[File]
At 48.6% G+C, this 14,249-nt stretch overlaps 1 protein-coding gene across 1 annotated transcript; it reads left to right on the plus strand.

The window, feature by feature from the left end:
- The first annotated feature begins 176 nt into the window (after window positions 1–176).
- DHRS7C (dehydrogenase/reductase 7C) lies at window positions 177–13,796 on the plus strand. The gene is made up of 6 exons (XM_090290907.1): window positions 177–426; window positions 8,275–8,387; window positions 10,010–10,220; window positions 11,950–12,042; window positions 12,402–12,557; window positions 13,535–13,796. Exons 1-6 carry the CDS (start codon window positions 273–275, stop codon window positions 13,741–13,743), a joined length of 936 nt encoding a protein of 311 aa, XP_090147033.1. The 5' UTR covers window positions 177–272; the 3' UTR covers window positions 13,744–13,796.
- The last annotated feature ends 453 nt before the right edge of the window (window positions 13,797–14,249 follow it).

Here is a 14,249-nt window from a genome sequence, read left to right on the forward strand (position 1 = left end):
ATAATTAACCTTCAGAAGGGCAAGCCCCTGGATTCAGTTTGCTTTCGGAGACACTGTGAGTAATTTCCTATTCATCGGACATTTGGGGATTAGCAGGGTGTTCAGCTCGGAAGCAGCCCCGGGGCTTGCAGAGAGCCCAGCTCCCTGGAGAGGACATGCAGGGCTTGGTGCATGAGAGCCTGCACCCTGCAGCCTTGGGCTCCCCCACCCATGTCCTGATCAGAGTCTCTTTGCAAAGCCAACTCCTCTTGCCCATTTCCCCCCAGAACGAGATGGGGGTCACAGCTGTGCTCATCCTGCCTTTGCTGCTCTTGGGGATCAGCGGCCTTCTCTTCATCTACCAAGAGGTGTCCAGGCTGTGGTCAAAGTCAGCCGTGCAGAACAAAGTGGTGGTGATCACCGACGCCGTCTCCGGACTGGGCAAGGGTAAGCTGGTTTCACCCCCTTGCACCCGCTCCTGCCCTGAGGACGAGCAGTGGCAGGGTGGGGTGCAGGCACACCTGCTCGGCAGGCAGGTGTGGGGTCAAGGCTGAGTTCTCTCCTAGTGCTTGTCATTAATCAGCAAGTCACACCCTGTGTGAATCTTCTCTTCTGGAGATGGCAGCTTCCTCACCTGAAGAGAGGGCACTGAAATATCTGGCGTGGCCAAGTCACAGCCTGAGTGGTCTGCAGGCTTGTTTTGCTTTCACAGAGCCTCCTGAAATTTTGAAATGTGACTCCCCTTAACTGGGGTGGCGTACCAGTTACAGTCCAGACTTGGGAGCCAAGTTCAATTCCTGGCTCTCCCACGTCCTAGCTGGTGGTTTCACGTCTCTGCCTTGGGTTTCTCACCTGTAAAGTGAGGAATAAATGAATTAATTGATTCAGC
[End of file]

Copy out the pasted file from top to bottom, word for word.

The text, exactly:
At 48.6% G+C, this 14,249-nt stretch overlaps 1 protein-coding gene across 1 annotated transcript; it reads left to right on the plus strand.

The window, feature by feature from the left end:
- The first annotated feature begins 176 nt into the window (after window positions 1–176).
- DHRS7C (dehydrogenase/reductase 7C) lies at window positions 177–13,796 on the plus strand. The gene is made up of 6 exons (XM_090290907.1): window positions 177–426; window positions 8,275–8,387; window positions 10,010–10,220; window positions 11,950–12,042; window positions 12,402–12,557; window positions 13,535–13,796. Exons 1-6 carry the CDS (start codon window positions 273–275, stop codon window positions 13,741–13,743), a joined length of 936 nt encoding a protein of 311 aa, XP_090147033.1. The 5' UTR covers window positions 177–272; the 3' UTR covers window positions 13,744–13,796.
- The last annotated feature ends 453 nt before the right edge of the window (window positions 13,797–14,249 follow it).

Here is a 14,249-nt window from a genome sequence, read left to right on the forward strand (position 1 = left end):
ATAATTAACCTTCAGAAGGGCAAGCCCCTGGATTCAGTTTGCTTTCGGAGACACTGTGAGTAATTTCCTATTCATCGGACATTTGGGGATTAGCAGGGTGTTCAGCTCGGAAGCAGCCCCGGGGCTTGCAGAGAGCCCAGCTCCCTGGAGAGGACATGCAGGGCTTGGTGCATGAGAGCCTGCACCCTGCAGCCTTGGGCTCCCCCACCCATGTCCTGATCAGAGTCTCTTTGCAAAGCCAACTCCTCTTGCCCATTTCCCCCCAGAACGAGATGGGGGTCACAGCTGTGCTCATCCTGCCTTTGCTGCTCTTGGGGATCAGCGGCCTTCTCTTCATCTACCAAGAGGTGTCCAGGCTGTGGTCAAAGTCAGCCGTGCAGAACAAAGTGGTGGTGATCACCGACGCCGTCTCCGGACTGGGCAAGGGTAAGCTGGTTTCACCCCCTTGCACCCGCTCCTGCCCTGAGGACGAGCAGTGGCAGGGTGGGGTGCAGGCACACCTGCTCGGCAGGCAGGTGTGGGGTCAAGGCTGAGTTCTCTCCTAGTGCTTGTCATTAATCAGCAAGTCACACCCTGTGTGAATCTTCTCTTCTGGAGATGGCAGCTTCCTCACCTGAAGAGAGGGCACTGAAATATCTGGCGTGGCCAAGTCACAGCCTGAGTGGTCTGCAGGCTTGTTTTGCTTTCACAGAGCCTCCTGAAATTTTGAAATGTGACTCCCCTTAACTGGGGTGGCGTACCAGTTACAGTCCAGACTTGGGAGCCAAGTTCAATTCCTGGCTCTCCCACGTCCTAGCTGGTGGTTTCACGTCTCTGCCTTGGGTTTCTCACCTGTAAAGTGAGGAATAAATGAATTAATTGATTCAGC